Robert Christgau: Dean of American Rock Critics

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Terry Allen

  • Juarez [Landfall, 1975] C+
  • Lubbock (On Everything) [Fate, 1979] A-
  • Human Remains [Sugar Hill, 1996] *
  • Salivation [Sugar Hill, 1999] ***
  • Bottom of the World [self-released, 2013] A-

See Also:

Consumer Guide Reviews:

Juarez [Landfall, 1975]
Cut to accompany a museum show by painter-sculptor Allen, who sings like a self-conscious Charlie Daniels, this explores Western-violence mythos with mucho grotesquery and nary a smile. Very, er, conceptual, as dissatisfied sculptor-painters like to put it. C+

Lubbock (On Everything) [Fate, 1979]
Maybe Allen meant Juarez's overstatement to be funny, but it wasn't, because he wasn't. This time he sings like Kinky Friedman with a sense of humor, doing a lot better by his own words than Butch Hancock, the only lyricist in Texas (maybe anywhere) who merits a comparison. From football heroes gone wrong to noble floozies to farmers fiddling while Washington burns, he's a tale-spinning poet of the Panhandle, with local color provided by Joe Ely's homeboys. Like so many double-LPs--though a lot less than most--this could stand some editing. But since that would probably have meant omitting the songs about art, the one subject he knows better than Texas, I'll settle. A-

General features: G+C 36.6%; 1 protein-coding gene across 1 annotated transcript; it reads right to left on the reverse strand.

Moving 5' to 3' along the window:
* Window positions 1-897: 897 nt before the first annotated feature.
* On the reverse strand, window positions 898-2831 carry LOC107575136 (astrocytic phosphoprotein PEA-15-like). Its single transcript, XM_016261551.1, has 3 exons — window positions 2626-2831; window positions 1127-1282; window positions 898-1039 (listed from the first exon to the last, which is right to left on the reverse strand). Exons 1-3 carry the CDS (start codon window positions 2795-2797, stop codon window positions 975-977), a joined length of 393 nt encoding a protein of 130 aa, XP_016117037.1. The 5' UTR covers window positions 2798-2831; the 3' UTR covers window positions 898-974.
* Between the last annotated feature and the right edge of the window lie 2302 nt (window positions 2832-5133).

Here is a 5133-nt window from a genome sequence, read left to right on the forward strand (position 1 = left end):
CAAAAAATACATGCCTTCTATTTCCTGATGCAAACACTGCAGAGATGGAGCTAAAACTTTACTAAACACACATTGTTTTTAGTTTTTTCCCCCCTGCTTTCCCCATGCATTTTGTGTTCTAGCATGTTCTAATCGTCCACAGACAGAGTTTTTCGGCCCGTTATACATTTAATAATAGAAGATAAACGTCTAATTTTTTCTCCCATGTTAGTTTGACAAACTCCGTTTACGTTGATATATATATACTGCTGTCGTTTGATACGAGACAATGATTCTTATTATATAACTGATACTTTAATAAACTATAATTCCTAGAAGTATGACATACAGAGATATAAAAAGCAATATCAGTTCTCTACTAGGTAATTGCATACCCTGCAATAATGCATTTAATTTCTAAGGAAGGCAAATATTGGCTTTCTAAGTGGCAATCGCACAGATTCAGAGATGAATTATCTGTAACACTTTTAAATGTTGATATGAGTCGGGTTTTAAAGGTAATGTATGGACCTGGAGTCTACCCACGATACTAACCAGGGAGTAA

Human Remains [Sugar Hill, 1996]
autumnal Austin ("Peggy Legg," "Crisis Site 13") *

Salivation [Sugar Hill, 1999]
For an artist (visual division), a pretty good songwriter and a fine village atheist ("X-Mas on the Isthmus," "Salivation"). ***

Bottom of the World [self-released, 2013]
I bought this on the strength of one astonishing song: "Emergency Human Blood Courier," which isn't just what the title makes you hope because the title can't make you hope enough--five minutes that hit harder than any hour of, just as a for instance, The Bridge. Elsewhere the singer-songwriter cum painter-installment artist holds forth with his usual droll soul about a dead dog, a dead banker, a boat, movies, and angels, the last-named twice if you count "Do They Dream of Hell in Heaven," which you should. A-